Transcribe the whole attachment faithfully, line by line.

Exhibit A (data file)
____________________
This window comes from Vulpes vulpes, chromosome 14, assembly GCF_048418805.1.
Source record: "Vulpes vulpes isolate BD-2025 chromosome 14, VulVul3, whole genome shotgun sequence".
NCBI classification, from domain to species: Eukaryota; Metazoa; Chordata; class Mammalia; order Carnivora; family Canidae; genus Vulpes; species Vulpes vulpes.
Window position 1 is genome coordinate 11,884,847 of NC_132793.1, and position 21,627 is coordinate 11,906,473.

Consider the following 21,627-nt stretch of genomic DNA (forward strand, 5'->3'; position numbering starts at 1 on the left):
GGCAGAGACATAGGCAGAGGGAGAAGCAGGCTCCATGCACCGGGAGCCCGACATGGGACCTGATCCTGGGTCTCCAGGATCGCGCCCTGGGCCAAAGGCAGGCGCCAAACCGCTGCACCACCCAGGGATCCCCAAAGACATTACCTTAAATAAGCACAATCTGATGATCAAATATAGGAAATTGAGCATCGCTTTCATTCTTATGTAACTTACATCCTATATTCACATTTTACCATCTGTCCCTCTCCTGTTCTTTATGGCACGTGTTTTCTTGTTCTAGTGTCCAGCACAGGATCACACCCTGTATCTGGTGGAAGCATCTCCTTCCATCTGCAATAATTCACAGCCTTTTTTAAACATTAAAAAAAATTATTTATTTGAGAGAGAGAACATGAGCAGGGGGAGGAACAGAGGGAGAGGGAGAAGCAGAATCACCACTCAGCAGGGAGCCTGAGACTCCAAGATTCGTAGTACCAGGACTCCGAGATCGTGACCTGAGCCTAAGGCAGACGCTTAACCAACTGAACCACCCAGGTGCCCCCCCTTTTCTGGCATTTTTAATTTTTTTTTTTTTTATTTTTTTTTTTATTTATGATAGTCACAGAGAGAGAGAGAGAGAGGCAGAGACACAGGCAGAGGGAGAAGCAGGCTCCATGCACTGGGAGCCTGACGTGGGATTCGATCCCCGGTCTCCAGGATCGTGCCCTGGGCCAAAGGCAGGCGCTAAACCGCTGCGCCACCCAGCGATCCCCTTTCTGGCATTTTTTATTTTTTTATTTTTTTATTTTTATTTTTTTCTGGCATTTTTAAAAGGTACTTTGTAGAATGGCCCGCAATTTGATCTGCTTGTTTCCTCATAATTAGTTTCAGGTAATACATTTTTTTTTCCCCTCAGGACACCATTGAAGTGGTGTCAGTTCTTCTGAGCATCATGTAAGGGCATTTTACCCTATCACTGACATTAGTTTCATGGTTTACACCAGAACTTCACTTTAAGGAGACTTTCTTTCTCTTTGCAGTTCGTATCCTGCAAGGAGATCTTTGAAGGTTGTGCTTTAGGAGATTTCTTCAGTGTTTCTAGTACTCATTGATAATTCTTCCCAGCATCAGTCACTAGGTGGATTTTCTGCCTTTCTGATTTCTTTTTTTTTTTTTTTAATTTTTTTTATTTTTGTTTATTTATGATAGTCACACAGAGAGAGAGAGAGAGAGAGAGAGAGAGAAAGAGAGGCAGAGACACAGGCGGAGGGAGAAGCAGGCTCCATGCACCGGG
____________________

This window comes from Vulpes vulpes, chromosome 14, assembly GCF_048418805.1.
Source record: "Vulpes vulpes isolate BD-2025 chromosome 14, VulVul3, whole genome shotgun sequence".
NCBI classification, from domain to species: Eukaryota; Metazoa; Chordata; class Mammalia; order Carnivora; family Canidae; genus Vulpes; species Vulpes vulpes.
Window position 1 is genome coordinate 11,884,847 of NC_132793.1, and position 21,627 is coordinate 11,906,473.

Consider the following 21,627-nt stretch of genomic DNA (forward strand, 5'->3'; position numbering starts at 1 on the left):
GGCAGAGACATAGGCAGAGGGAGAAGCAGGCTCCATGCACCGGGAGCCCGACATGGGACCTGATCCTGGGTCTCCAGGATCGCGCCCTGGGCCAAAGGCAGGCGCCAAACCGCTGCACCACCCAGGGATCCCCAAAGACATTACCTTAAATAAGCACAATCTGATGATCAAATATAGGAAATTGAGCATCGCTTTCATTCTTATGTAACTTACATCCTATATTCACATTTTACCATCTGTCCCTCTCCTGTTCTTTATGGCACGTGTTTTCTTGTTCTAGTGTCCAGCACAGGATCACACCCTGTATCTGGTGGAAGCATCTCCTTCCATCTGCAATAATTCACAGCCTTTTTTAAACATTAAAAAAAATTATTTATTTGAGAGAGAGAACATGAGCAGGGGGAGGAACAGAGGGAGAGGGAGAAGCAGAATCACCACTCAGCAGGGAGCCTGAGACTCCAAGATTCGTAGTACCAGGACTCCGAGATCGTGACCTGAGCCTAAGGCAGACGCTTAACCAACTGAACCACCCAGGTGCCCCCCCTTTTCTGGCATTTTTAATTTTTTTTTTTTTTATTTTTTTTTTTATTTATGATAGTCACAGAGAGAGAGAGAGAGAGGCAGAGACACAGGCAGAGGGAGAAGCAGGCTCCATGCACTGGGAGCCTGACGTGGGATTCGATCCCCGGTCTCCAGGATCGTGCCCTGGGCCAAAGGCAGGCGCTAAACCGCTGCGCCACCCAGCGATCCCCTTTCTGGCATTTTTTATTTTTTTATTTTTTTATTTTTATTTTTTTCTGGCATTTTTAAAAGGTACTTTGTAGAATGGCCCGCAATTTGATCTGCTTGTTTCCTCATAATTAGTTTCAGGTAATACATTTTTTTTTCCCCTCAGGACACCATTGAAGTGGTGTCAGTTCTTCTGAGCATCATGTAAGGGCATTTTACCCTATCACTGACATTAGTTTCATGGTTTACACCAGAACTTCACTTTAAGGAGACTTTCTTTCTCTTTGCAGTTCGTATCCTGCAAGGAGATCTTTGAAGGTTGTGCTTTAGGAGATTTCTTCAGTGTTTCTAGTACTCATTGATAATTCTTCCCAGCATCAGTCACTAGGTGGATTTTCTGCCTTTCTGATTTCTTTTTTTTTTTTTTTAATTTTTTTTATTTTTGTTTATTTATGATAGTCACACAGAGAGAGAGAGAGAGAGAGAGAGAGAGAAAGAGAGGCAGAGACACAGGCGGAGGGAGAAGCAGGCTCCATGCACCGGG